Aubrey Kohl ’17, a PA with NSO 2015 writes on what she wishes she knew about Cornell her first year and it’s a Cornell phenomenon: the Cornell Plague. With intensive academics and dedicated students, Cornellians are notorious for working through a lot of conditions. Prior to Cornell, you may be used to taking a day off and watching classic ’80s movies; Aubrey talks about a Cornellian’s Day Off (or Not).
The infamous 1980s movie Ferris Bueller’s Day Off is centered around the escapades of a high schooler who feigns being sick to get out of school for the day. Anyone who has actually been too physically ill to go to school, however, knows that it is not quite so glamorous. You go to a doctor and get some medication as well as get lots of rest. Within a few days, you’re back to school and it’s no big deal.
Before going to Cornell, I never thought that would change–I could take a sick day and that would be normal. Promptly at Cornell, by the end of my first block to be exact, I came to the realization that it had changed. I got sick with the flu on Friday of third week. Fortunately, I have a mother who is a nurse and, thus, I was prepared with a first aid kit that had the medicine I needed. Additionally, I slept a lot that weekend. And, back to class.
There is so much to learn in a short period of time at Cornell, faculty and students, myself included, are known to not take sick days whenever possible. Thus, what many students will refer to jokingly as the “Cornell Plague” begins. My best advice for avoiding the plague? Be sure to take care of yourself – remember hygiene, sleep, eat healthy, and exercise. If you do get sick, go to the health center or a doctor. If you need to take a sick day, do it. Your professor will understand. You are more important than the test. I would not recommend doing what Ferris Bueller did, though…
Thanks to Aubrey for addressing the phenomenon of the Cornell plague! Setting up this post got me thinking about what I wish I had known about Cornell so, here you go!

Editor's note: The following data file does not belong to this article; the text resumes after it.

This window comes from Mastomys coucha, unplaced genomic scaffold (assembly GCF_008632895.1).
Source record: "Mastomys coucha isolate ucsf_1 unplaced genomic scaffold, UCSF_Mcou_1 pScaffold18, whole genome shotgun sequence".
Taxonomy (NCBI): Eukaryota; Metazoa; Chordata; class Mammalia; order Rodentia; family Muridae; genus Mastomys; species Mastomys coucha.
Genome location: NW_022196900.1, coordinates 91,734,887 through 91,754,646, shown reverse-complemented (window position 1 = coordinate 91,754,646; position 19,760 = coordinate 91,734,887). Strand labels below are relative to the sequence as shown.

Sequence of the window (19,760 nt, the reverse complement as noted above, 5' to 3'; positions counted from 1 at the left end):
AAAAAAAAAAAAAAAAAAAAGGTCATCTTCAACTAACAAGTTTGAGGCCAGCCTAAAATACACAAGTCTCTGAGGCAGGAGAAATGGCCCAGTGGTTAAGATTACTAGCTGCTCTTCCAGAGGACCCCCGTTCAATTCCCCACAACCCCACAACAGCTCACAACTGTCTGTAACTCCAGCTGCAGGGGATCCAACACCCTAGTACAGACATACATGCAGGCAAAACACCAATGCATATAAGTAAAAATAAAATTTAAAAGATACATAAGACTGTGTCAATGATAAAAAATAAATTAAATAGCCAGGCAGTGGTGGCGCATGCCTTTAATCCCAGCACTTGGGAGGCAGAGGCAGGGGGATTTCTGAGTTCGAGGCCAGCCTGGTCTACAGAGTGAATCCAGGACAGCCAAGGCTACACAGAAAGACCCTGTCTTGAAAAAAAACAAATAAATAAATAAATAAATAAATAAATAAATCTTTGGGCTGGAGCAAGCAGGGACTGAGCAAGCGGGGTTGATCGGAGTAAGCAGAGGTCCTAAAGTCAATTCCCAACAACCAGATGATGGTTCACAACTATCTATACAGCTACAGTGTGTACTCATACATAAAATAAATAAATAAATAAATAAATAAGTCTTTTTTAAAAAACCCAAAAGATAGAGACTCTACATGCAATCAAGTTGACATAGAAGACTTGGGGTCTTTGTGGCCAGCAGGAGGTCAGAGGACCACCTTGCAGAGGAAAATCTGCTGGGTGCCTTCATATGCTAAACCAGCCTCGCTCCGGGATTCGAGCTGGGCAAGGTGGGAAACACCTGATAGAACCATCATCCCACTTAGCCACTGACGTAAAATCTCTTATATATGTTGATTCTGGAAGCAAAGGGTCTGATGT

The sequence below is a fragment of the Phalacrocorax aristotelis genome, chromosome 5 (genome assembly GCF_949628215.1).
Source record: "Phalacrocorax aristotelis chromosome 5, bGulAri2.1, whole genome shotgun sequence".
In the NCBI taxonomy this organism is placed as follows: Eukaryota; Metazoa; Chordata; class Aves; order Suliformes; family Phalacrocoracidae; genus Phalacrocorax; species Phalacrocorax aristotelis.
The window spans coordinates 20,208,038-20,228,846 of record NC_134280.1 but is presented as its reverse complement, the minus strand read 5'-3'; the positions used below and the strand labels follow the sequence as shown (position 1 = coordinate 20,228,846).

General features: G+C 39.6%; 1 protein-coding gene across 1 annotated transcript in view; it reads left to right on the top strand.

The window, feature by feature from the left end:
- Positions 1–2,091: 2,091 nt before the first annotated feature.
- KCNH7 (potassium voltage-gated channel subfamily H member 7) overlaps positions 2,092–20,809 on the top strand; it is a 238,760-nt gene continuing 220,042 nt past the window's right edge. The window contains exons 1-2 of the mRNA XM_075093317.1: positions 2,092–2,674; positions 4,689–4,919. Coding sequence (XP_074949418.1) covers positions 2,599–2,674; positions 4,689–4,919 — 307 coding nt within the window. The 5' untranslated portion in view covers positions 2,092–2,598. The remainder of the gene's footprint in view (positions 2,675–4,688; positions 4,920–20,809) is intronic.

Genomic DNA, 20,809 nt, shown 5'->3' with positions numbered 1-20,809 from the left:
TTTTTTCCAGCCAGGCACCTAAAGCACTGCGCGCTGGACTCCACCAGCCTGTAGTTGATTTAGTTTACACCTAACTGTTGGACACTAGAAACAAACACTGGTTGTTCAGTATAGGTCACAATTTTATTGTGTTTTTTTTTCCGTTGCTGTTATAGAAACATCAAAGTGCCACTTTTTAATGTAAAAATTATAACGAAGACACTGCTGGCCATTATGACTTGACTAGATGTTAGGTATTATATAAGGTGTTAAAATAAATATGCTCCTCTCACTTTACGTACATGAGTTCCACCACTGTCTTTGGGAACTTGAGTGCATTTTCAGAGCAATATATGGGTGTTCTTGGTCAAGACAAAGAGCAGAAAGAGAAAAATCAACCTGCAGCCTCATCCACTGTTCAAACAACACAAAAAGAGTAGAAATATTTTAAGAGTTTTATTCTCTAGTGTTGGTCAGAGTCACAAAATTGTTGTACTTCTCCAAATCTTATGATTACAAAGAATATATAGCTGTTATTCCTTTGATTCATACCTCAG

What I Wish I Had Known About Cornell
(or alternately: Nostalgia of a Soon To Be Cornell Senior.)
When I first came to Cornell, I really didn’t know what to expect. My older sister had gone to a similar small liberal arts school, but right away, I knew my college experience would be very different from hers. My academic hero, the scholar Joseph Campbell, writes about following your bliss, a phrase which looking back, influenced me ending up in a small town in Iowa to study a widely obscure interdisciplinary field of medieval-early modern studies. I knew that the caliber of academics at Cornell were what I wanted for my college experience and have so enjoyed being challenged and inspired by this community of scholars and professors. As much as my academics and passion for academia are a large part of my Cornell experience, I had no idea that on this hilltop, I would gain so much more than knowledge: I gained a new family.
That’s cheesy, and I recognize that. But it still stands that as I think back to 3 summers ago, I had no concept of the amazing people I would meet here at Cornell that have challenged me to grow and forever changed who I am. I could never have anticipated developing friendships that I can honestly say have changed who I am, but I am so glad that I have. I wish I had known my first year to be patient in finding these lifelong friends. I made friends during NSO and early on on my floor, but looking back, the friendships that I now cherish were very gradual and getting to know these individuals, ultimately unplanned, just like many of my favorite, random memories of Cornell of which there are too many to go into.
Something else I wish I had known? Any relationship takes work, be it old friends you want to maintain a connection with, new friends, potential “someones” (I can tell you right now that I know which of my friends would roll their eyes at me typing that), and–although sometimes we take it for granted–your family. I feel lucky that my parents and I developed a policy of “you call us when you have time”, but regardless, I wish I had called home sooner than when I did after move in. Your parents miss you: call them. And say thank you for helping you unpack your room.
What surprised me the most in my Cornell experience has been falling even more in love with my field, this hilltop campus and all it’s trees, and making lifelong connections. Actually, I think I’m glad that I didn’t realize how much Cornell would change me when I saw King Chapel from miles away as I drove into town on move in day. Why? Because that’s Cornell: to be surprised and to stumble upon life changing experiences, be they a 15th century text that speaks to you or a friend you know you can call at all hours to just tell them what you’ve been thinking about. -L